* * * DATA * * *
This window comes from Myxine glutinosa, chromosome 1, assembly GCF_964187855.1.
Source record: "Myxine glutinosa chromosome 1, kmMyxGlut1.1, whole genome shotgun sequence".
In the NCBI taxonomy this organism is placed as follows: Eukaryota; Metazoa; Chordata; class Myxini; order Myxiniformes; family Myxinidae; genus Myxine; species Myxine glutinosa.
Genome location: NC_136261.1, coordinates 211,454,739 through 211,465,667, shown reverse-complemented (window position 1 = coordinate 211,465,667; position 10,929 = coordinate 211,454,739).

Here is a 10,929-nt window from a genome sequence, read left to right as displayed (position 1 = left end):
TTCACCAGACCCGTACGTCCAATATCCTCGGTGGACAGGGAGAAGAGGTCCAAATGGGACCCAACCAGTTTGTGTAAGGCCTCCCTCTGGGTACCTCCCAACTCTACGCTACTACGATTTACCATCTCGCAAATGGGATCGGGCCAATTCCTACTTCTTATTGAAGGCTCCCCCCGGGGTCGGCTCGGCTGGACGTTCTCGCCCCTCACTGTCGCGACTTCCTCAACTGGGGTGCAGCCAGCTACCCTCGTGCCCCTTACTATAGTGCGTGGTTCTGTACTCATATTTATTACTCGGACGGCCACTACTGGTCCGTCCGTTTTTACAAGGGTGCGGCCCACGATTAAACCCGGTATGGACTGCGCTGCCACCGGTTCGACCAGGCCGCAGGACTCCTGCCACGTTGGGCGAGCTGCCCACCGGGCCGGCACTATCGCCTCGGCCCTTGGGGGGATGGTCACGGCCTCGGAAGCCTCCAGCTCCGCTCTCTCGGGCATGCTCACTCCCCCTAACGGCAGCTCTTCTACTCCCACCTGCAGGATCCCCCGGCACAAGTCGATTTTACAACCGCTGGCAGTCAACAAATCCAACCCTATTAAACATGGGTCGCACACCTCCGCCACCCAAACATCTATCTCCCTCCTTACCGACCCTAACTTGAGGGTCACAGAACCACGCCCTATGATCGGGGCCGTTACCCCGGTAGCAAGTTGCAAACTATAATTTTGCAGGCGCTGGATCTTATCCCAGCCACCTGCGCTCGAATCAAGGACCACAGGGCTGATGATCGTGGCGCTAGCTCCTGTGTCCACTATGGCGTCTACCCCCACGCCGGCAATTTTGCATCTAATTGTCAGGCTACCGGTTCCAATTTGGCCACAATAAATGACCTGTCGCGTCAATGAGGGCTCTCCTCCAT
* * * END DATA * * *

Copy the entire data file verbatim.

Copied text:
This window comes from Myxine glutinosa, chromosome 1, assembly GCF_964187855.1.
Source record: "Myxine glutinosa chromosome 1, kmMyxGlut1.1, whole genome shotgun sequence".
In the NCBI taxonomy this organism is placed as follows: Eukaryota; Metazoa; Chordata; class Myxini; order Myxiniformes; family Myxinidae; genus Myxine; species Myxine glutinosa.
Genome location: NC_136261.1, coordinates 211,454,739 through 211,465,667, shown reverse-complemented (window position 1 = coordinate 211,465,667; position 10,929 = coordinate 211,454,739).

Here is a 10,929-nt window from a genome sequence, read left to right as displayed (position 1 = left end):
TTCACCAGACCCGTACGTCCAATATCCTCGGTGGACAGGGAGAAGAGGTCCAAATGGGACCCAACCAGTTTGTGTAAGGCCTCCCTCTGGGTACCTCCCAACTCTACGCTACTACGATTTACCATCTCGCAAATGGGATCGGGCCAATTCCTACTTCTTATTGAAGGCTCCCCCCGGGGTCGGCTCGGCTGGACGTTCTCGCCCCTCACTGTCGCGACTTCCTCAACTGGGGTGCAGCCAGCTACCCTCGTGCCCCTTACTATAGTGCGTGGTTCTGTACTCATATTTATTACTCGGACGGCCACTACTGGTCCGTCCGTTTTTACAAGGGTGCGGCCCACGATTAAACCCGGTATGGACTGCGCTGCCACCGGTTCGACCAGGCCGCAGGACTCCTGCCACGTTGGGCGAGCTGCCCACCGGGCCGGCACTATCGCCTCGGCCCTTGGGGGGATGGTCACGGCCTCGGAAGCCTCCAGCTCCGCTCTCTCGGGCATGCTCACTCCCCCTAACGGCAGCTCTTCTACTCCCACCTGCAGGATCCCCCGGCACAAGTCGATTTTACAACCGCTGGCAGTCAACAAATCCAACCCTATTAAACATGGGTCGCACACCTCCGCCACCCAAACATCTATCTCCCTCCTTACCGACCCTAACTTGAGGGTCACAGAACCACGCCCTATGATCGGGGCCGTTACCCCGGTAGCAAGTTGCAAACTATAATTTTGCAGGCGCTGGATCTTATCCCAGCCACCTGCGCTCGAATCAAGGACCACAGGGCTGATGATCGTGGCGCTAGCTCCTGTGTCCACTATGGCGTCTACCCCCACGCCGGCAATTTTGCATCTAATTGTCAGGCTACCGGTTCCAATTTGGCCACAATAAATGACCTGTCGCGTCAATGAGGGCTCTCCTCCAT